Posts in tag

Statistics


No one can argue with statistics because they are hard facts. — are they really?  By this time, a lot of us have done a great job realising that not everything we see on the internet is true. Some of the information we receive is deliberately manipulated in order to influence our behavior or our …

Last time, we discussed how to index or subset vectors and matrices in R. Now, we will deal with indexing the other commonly used R objects: lists and data frames. Typically, we will not be dealing with data with the level of simplicity of vectors and matrices. Most of the time, more structure with the …

Previously, we talked about the objects in R and how they are created. Now, we will discuss how information can be extracted from these objects. This process is also known as indexing or subsetting. The ability to access information is important since there are times that we only need a specific data point or subset …

If you’ve ever tripped up over the term ‘Bayesian’ while reading up on data or tech, fear not. Strip away the jargon and notation, and even the mathematics-averse can make sense of the simple yet revolutionary concept at the core of both machine learning and behavioural economics. As this video from the YouTube channel 3Blue1Brown …

Generalized Linear Models (GLM) refers to a large class of models which include the familiar ordinary linear regression — ordinary least squares (OLS) regression — and the analysis of variance (ANOVA) models. A bag loaded with tricks (models, rather) Both OLS regression and ANOVA deal with continuous response variables. However, there are times that we …

You often hear Type I and Type II errors in statistics classes. There is good reason for that — minimizing either of these two errors is pretty much the core of statistical theory. Preliminaries Type I and Type II errors are related to the concept of hypothesis testing. In hypothesis testing, we have two hypotheses: …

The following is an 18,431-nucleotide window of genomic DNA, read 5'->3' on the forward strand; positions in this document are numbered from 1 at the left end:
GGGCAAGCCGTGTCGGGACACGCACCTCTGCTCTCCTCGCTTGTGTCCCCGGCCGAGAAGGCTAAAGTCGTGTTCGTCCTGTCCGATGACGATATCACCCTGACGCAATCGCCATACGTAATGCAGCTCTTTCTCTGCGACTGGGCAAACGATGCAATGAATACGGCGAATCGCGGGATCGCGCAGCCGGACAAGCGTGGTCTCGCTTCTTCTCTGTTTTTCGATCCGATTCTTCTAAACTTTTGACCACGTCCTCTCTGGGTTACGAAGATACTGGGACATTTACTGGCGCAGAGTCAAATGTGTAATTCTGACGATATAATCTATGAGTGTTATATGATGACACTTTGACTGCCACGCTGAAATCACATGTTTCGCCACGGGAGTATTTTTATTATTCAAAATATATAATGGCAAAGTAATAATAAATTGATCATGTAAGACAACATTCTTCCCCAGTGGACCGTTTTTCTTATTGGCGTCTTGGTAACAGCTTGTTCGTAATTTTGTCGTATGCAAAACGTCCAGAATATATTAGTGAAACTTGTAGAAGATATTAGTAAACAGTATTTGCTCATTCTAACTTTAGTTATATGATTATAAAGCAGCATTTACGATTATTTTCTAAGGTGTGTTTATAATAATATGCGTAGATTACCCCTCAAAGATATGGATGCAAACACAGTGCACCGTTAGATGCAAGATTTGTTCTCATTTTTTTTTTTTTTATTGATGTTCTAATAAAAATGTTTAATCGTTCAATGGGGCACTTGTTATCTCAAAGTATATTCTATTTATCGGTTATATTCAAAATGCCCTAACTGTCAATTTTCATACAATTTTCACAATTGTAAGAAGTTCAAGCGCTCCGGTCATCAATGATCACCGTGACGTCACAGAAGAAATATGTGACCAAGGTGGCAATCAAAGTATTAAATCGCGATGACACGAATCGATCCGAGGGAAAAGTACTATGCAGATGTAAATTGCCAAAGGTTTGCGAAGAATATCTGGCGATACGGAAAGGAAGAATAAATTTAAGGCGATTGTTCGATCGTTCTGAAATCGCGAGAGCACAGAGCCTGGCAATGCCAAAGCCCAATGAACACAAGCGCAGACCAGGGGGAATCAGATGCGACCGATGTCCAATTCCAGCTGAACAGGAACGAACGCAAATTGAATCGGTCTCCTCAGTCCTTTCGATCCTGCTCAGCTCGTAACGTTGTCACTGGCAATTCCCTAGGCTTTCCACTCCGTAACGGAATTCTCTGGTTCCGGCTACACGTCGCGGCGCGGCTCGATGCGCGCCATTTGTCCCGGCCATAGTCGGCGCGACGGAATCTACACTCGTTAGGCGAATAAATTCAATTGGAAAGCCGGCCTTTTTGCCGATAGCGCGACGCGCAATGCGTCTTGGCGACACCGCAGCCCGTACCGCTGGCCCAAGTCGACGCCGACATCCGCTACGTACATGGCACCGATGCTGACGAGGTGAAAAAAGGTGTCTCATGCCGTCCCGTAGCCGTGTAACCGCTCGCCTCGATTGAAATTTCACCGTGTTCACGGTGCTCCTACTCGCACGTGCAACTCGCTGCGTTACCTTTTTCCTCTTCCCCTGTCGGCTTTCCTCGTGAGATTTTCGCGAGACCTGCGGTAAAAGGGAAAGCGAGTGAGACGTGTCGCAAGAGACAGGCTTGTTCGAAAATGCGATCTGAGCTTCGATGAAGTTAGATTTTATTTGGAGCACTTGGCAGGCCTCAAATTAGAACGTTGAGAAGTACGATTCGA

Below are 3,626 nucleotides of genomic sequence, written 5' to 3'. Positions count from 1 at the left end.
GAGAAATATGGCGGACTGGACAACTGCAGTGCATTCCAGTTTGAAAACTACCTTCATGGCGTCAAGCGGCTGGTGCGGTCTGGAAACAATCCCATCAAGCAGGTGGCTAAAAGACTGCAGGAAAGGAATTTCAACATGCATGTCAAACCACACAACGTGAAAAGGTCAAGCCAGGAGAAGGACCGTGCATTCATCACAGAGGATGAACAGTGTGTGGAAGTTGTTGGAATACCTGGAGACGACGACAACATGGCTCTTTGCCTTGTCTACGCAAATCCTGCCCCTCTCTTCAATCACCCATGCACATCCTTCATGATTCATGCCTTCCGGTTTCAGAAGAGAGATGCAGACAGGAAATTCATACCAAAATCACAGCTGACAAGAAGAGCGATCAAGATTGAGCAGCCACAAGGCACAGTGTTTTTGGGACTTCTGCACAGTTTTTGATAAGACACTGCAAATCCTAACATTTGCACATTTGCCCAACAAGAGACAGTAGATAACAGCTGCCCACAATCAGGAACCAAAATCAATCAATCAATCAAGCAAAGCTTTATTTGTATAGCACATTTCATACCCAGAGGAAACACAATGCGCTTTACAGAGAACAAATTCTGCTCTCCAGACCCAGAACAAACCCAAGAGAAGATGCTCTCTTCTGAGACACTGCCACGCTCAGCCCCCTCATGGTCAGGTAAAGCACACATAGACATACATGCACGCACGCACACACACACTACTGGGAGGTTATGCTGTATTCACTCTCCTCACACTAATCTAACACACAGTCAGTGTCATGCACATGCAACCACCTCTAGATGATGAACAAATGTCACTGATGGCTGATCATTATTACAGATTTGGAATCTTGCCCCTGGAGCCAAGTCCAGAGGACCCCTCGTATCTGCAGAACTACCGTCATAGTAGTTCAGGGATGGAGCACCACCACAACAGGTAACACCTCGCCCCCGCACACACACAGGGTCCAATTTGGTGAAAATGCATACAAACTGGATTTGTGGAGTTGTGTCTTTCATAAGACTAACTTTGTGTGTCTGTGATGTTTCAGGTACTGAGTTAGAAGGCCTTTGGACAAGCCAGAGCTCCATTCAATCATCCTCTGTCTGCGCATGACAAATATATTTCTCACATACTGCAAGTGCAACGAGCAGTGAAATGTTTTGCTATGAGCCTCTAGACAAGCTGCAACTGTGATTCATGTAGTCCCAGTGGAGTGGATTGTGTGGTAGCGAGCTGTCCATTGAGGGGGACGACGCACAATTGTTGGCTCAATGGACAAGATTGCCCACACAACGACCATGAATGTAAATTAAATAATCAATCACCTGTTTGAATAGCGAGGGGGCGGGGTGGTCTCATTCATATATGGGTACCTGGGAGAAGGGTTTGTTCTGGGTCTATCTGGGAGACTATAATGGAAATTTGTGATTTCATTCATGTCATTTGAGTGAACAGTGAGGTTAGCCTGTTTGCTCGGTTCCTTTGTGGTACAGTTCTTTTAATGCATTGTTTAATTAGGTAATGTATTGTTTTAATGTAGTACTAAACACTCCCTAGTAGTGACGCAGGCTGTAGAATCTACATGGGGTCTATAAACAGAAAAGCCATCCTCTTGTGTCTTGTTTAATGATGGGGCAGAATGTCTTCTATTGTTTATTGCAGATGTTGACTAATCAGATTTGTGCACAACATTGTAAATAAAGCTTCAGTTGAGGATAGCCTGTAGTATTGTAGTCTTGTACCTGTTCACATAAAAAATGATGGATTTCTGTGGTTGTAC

Outliers in data are the weird ones in a set. Their values are way off the rest of the values of the sample. They can really ruin your analysis, especially if you are using methods which are sensitive to the presence of outliers. Given this, a lot are inclined to remove these observations. While this …

Normality is one assumption that you will typically encounter in statistical methods that you will employ. A lot of the tests that were created have an underlying assumption that your data is normal. A large number of parametric tests assume normality of data. Ordinary least squares regression assumes it for its error terms, too. You can …

Arguably one of the most important skills you must have in order to get started with using statistical methods is knowing the scale or level of measurement of your data. The appropriate method of analysis for your data is dependent on the scale  it was measured in. Here’s a quick rundown of the four levels …

The normal distribution is arguably the most used distribution in statistics. A lot of statistical methods rely on assuming that your data is normally distributed.  What is so special about it? The infamous bell The normal distribution is characterized by its trademark bell-shaped curve. The shape of the bell curve is dictated by two parameters. …